Tuesday, 26 June 2012

June 25th - The Importance of Birthday Cake

Dear Nigel,

It's one of those rights of passage through which we mark our lives, but birthdays figure large even when we make them small. For children they have an almost reverential significance. And, wobetide the mother who didn't think to bother with a birthday cake this year. Children will never forgive you. You will take their pained expresions to the grave with you - and they will never, ever forget. So beware. This applies mostly to 'older' children (of ANY age). They will always expect a cake.

Over the years i have made many, many Birthday cakes. Some people are gifted in the art of sugar decoration - the rest of us construct something of a Blue Peter model with playdough icing and bits of swiss roll and chocolate fingers stuck together, perhaps in the shape of Thomas the tank engine or a fairy princess castle.

My Jane Asher books of novelty cakes all seem so amazingly simple, but less so when you're there at three in the morning trying to create the same effect, wondering why you've just spent the last seventeen hours in purgatory when to pick one off the counter at Marks and Sparks would have been certainly worth every single penny. But no, you are doing this for your loved one, the apple of your eye, your little cherub - and they had better bloody well appreciate all your effort.

And, strangely enough, they do. They love the lopsided writing of their name, the way the candles slide off the cake and drip every where. They appreciate your effort even when it goes ever so slightly wrong. I remember one year making the most spectacular rocket cake for Chris when he was about eight. It was about three feet tall with different sections and engines firing at the base. It looked perfect. And as i gazed at it with an ever-so-slightly self-congratulatory smile, i suddenly remembered that the party was being held at the village hall at the other end of the village and i had now to transport this three foot cake all the way there as it was fully-assembled. (Most of it made it there, anyway.)

When the Birthday cake is for an adult or older teenager it is mostly about the taste, but when it is for younger ones looks are everything. I think you could get away with icing a cardboard box as long as you stuck candles on it and took it away rapidly and sliced something up into paper napkins in the back room to put into take home bags. And is it ever eaten anyway? or just squashed and nibbled and thrown aside in favour of a small chocolate bar and a plastic novelty toy.

As Sophie and Molly are almost exactly twelve months apart, i thought this year to make a joint party. This took more than a little selling to Sophie who obviously thought she was being ripped off somehow and that Molly would get more, having a whole Birthday too on another day. I almost suggested a shared Birthday cake, but thought better of it: that almost certainly would have been the last straw. So i'm making two cakes for the price of one and averting another world war. (She's still in the corner muttering about who should get the presents and whether she's even going to invite Molly at all.)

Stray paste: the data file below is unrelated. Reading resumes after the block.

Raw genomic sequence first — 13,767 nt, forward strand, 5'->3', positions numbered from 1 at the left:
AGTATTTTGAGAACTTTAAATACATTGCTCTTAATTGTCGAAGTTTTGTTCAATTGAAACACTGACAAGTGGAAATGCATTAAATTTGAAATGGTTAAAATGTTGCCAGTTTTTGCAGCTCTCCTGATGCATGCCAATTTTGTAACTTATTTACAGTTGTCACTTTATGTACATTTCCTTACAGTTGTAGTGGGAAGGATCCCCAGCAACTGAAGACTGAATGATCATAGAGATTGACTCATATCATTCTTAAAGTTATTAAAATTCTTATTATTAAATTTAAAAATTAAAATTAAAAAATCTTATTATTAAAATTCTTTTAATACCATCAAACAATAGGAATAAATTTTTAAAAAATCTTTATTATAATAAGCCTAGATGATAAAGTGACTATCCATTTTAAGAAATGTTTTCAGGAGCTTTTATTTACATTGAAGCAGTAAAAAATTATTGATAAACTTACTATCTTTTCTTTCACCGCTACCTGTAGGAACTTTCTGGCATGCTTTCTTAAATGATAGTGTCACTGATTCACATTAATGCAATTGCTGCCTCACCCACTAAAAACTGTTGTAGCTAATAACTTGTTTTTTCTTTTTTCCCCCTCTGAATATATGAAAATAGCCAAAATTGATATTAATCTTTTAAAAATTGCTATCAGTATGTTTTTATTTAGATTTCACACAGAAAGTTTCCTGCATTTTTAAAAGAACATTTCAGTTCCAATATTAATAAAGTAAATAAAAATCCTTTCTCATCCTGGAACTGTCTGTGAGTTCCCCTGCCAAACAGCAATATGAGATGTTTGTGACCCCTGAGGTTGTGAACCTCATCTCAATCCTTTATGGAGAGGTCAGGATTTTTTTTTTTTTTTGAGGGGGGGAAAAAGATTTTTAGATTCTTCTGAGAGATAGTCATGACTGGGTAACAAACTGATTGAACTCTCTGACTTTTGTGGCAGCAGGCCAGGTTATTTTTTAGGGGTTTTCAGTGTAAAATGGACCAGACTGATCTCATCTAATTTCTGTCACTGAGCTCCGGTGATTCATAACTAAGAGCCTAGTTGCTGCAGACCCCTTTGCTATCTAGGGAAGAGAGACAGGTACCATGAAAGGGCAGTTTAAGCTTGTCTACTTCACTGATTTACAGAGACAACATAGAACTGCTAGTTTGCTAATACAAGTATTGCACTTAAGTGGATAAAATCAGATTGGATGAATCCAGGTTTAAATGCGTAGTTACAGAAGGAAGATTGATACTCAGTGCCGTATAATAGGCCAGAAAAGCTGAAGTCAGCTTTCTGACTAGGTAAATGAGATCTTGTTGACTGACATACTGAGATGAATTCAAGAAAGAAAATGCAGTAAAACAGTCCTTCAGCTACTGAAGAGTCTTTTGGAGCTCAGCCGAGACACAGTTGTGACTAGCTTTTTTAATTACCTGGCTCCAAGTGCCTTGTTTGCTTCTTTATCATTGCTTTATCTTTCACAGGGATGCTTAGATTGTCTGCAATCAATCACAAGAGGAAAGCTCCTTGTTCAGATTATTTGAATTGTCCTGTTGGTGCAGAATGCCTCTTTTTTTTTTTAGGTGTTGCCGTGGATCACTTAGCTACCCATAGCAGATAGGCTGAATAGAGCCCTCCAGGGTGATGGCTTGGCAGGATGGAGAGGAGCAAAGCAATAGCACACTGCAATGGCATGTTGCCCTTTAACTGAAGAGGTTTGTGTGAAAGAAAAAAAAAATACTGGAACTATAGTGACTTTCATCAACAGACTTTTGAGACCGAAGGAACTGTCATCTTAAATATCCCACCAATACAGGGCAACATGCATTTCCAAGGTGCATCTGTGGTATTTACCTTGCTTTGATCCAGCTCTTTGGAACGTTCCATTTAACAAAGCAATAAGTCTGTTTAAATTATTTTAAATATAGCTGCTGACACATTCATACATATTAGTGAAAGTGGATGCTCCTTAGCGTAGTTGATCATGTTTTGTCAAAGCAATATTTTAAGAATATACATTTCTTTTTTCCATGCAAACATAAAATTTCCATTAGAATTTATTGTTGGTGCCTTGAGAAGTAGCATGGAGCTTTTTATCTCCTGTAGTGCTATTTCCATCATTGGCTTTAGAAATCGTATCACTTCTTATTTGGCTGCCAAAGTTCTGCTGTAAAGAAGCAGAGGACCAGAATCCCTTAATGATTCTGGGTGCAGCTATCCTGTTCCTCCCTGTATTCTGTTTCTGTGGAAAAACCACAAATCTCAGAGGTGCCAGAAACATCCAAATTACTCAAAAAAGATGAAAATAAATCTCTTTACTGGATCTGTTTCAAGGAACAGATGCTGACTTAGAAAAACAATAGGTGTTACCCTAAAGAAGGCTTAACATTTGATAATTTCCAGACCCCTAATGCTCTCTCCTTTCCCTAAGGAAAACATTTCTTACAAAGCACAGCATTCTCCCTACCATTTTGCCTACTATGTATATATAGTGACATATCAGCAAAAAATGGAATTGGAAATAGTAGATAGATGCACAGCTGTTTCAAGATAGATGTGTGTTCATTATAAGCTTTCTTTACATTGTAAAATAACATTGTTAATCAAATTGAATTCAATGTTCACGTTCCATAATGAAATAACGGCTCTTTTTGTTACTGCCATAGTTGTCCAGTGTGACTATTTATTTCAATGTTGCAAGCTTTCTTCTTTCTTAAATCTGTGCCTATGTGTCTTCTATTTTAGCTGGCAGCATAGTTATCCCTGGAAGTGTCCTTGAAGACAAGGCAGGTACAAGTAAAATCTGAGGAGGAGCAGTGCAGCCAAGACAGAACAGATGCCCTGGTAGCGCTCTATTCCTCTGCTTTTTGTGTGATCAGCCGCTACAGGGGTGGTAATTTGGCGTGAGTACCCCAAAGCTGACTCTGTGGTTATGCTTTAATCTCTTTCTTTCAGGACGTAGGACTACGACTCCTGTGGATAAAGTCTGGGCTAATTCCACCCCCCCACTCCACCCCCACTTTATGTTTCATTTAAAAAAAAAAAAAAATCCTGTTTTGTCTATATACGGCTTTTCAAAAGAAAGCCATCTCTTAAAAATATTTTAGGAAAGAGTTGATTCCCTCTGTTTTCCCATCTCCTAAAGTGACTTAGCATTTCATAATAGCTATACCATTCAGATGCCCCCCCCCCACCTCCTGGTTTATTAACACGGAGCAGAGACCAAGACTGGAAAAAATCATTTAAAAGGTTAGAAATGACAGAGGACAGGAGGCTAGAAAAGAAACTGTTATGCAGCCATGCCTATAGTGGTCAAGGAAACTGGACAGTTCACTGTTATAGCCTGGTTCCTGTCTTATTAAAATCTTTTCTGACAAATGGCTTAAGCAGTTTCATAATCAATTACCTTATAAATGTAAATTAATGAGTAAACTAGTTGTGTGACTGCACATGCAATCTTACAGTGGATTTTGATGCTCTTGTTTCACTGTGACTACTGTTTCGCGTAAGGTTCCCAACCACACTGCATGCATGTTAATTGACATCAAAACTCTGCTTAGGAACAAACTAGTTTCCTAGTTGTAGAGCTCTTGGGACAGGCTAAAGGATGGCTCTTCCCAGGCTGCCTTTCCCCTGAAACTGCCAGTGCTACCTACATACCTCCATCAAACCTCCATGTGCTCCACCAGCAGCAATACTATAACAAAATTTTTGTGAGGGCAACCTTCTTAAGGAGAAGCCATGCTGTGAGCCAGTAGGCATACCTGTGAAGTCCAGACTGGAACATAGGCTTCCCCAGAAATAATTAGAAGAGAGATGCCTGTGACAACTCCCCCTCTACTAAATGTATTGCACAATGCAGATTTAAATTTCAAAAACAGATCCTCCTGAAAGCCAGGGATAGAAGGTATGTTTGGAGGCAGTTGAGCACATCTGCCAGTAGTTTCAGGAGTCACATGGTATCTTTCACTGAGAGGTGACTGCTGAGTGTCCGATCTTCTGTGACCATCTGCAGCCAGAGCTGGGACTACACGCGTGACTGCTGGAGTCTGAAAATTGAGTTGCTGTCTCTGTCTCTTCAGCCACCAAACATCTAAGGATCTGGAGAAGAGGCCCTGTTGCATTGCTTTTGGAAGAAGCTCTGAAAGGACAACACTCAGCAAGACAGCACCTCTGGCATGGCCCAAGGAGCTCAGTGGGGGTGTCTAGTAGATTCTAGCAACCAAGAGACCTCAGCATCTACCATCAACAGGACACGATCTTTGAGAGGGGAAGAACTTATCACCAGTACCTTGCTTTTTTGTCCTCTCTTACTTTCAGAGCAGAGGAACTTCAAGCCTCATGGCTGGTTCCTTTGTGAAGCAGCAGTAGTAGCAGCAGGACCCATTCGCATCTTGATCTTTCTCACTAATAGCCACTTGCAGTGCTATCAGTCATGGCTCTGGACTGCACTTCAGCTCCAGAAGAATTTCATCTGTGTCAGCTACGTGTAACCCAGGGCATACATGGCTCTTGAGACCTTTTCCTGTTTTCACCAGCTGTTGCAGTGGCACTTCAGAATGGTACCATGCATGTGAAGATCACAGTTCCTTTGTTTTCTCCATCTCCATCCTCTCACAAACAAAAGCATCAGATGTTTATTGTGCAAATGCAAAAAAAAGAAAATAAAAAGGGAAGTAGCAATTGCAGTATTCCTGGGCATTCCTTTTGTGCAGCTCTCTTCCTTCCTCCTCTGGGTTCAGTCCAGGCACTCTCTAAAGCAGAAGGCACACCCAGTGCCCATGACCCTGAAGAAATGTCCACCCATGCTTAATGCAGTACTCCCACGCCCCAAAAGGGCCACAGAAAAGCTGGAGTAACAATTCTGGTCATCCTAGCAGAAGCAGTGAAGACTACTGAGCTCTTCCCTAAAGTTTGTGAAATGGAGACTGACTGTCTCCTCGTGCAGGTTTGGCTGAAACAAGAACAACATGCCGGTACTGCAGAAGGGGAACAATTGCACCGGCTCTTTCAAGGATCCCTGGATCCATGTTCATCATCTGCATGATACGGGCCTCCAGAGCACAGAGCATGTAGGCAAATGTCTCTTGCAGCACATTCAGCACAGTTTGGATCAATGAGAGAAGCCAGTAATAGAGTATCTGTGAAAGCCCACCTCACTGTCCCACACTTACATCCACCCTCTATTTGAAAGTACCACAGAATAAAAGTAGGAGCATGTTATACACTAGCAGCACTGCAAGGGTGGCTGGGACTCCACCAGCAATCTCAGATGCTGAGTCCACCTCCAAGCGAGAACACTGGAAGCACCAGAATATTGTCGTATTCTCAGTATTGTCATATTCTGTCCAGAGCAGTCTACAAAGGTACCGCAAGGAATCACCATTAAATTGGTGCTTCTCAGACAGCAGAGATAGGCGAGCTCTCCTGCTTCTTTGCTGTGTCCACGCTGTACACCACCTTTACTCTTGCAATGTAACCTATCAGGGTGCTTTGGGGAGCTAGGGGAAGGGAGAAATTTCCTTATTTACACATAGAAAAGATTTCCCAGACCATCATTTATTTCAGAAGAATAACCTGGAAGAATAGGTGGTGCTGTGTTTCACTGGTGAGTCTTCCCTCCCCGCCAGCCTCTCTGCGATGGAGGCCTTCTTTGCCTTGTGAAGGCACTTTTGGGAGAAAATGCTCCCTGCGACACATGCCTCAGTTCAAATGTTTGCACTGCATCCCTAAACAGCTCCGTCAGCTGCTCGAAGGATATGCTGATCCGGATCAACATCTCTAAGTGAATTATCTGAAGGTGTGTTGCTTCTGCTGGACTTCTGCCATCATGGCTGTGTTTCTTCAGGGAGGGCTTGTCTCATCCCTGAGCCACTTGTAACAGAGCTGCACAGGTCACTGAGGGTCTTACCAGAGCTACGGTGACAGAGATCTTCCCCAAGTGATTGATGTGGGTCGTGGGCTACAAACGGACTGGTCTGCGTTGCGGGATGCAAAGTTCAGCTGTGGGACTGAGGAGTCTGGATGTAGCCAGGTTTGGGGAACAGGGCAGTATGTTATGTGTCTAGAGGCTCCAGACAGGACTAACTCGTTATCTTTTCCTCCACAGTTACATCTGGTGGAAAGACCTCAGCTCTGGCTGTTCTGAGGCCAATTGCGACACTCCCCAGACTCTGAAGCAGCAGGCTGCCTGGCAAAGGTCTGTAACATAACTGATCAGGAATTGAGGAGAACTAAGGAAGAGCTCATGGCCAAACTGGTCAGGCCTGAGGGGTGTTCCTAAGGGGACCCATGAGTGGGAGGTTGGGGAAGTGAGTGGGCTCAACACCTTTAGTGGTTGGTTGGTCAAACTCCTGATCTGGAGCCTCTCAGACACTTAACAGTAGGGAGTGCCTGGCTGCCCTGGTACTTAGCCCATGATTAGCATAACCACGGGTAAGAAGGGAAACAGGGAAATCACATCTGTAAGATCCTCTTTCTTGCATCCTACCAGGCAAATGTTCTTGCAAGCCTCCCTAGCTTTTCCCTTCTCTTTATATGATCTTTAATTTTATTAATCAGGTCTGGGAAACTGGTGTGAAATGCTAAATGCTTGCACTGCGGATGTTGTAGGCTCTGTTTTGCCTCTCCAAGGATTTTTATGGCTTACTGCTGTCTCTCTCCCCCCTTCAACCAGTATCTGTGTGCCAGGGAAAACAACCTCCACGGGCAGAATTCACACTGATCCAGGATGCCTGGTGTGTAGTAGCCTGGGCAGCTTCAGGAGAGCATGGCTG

While small children tend to have definite ideas about what shape of cake they want - a pirate ship, a teddy bear, a castle - older members of the household often have definite ideas too. There are those, like Hannah, who will have anything as long as it's a chocolate cake of some sort. I like fresh fruit and cream or a plain non-sweet ganache filling. And others, like Will, just want a very plain cake but their very favourite. He likes lemon drizzle cake (and you can't get plainer than that). But if that's what he wants, that's what he wants, and candles will fit on any kind of cake. I often make him two - one to share and one to smuggle away.

You are making a wonderful- looking strawberry mascarpone tart. In truth, almost anything covered in slices of luscious red strawberries would have that necessary wow factor as far as i'm concerned. The base of the tart is crushed sweet oat biscuits and you observe wryly that you 'want it to be more crumbly than the average cheesecake bottom, which can vary from the rock hard to the down-right impenetrable.' We've all been there with the pneumatic drill trying to bore through to the bone china plate beneath. The filling is a rich custard cream made with eggs, sugar and mascarpone with a little vanilla extract mixed in. I am very fond of vanilla bean paste which you can also get. I like the addition of tiny seeds added to a custard.


Wednesday, 20 June 2012

June 19th - A true Peak District Country Fair and junk food revisited

Dear Nigel,

A Summer's day and, after what seems like weeks of rain, there is a break in the clouds and we are off for a traditional day out at Edale Country Show.